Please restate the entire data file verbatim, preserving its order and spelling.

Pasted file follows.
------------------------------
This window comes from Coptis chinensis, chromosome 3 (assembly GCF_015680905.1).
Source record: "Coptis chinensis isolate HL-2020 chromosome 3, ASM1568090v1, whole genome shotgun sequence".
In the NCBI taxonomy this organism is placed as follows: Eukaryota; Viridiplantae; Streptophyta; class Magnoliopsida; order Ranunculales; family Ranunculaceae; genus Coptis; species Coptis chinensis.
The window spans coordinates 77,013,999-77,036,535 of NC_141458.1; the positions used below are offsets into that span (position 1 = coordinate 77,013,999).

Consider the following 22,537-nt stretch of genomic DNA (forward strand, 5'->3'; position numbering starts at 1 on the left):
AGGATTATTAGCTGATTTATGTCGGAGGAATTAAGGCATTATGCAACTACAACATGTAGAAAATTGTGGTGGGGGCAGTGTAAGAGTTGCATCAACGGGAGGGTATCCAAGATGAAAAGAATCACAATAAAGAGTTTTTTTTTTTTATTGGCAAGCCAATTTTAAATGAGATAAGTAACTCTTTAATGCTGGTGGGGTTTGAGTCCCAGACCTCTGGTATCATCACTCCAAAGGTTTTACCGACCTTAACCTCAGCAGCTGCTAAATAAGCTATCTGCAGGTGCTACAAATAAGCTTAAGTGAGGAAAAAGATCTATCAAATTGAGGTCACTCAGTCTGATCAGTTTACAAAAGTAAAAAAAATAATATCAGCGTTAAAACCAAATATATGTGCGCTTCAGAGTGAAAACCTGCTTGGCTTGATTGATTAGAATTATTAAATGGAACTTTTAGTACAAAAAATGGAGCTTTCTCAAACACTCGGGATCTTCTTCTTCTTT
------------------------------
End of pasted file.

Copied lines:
This window comes from Coptis chinensis, chromosome 3 (assembly GCF_015680905.1).
Source record: "Coptis chinensis isolate HL-2020 chromosome 3, ASM1568090v1, whole genome shotgun sequence".
In the NCBI taxonomy this organism is placed as follows: Eukaryota; Viridiplantae; Streptophyta; class Magnoliopsida; order Ranunculales; family Ranunculaceae; genus Coptis; species Coptis chinensis.
The window spans coordinates 77,013,999-77,036,535 of NC_141458.1; the positions used below are offsets into that span (position 1 = coordinate 77,013,999).

Consider the following 22,537-nt stretch of genomic DNA (forward strand, 5'->3'; position numbering starts at 1 on the left):
AGGATTATTAGCTGATTTATGTCGGAGGAATTAAGGCATTATGCAACTACAACATGTAGAAAATTGTGGTGGGGGCAGTGTAAGAGTTGCATCAACGGGAGGGTATCCAAGATGAAAAGAATCACAATAAAGAGTTTTTTTTTTTTATTGGCAAGCCAATTTTAAATGAGATAAGTAACTCTTTAATGCTGGTGGGGTTTGAGTCCCAGACCTCTGGTATCATCACTCCAAAGGTTTTACCGACCTTAACCTCAGCAGCTGCTAAATAAGCTATCTGCAGGTGCTACAAATAAGCTTAAGTGAGGAAAAAGATCTATCAAATTGAGGTCACTCAGTCTGATCAGTTTACAAAAGTAAAAAAAATAATATCAGCGTTAAAACCAAATATATGTGCGCTTCAGAGTGAAAACCTGCTTGGCTTGATTGATTAGAATTATTAAATGGAACTTTTAGTACAAAAAATGGAGCTTTCTCAAACACTCGGGATCTTCTTCTTCTTT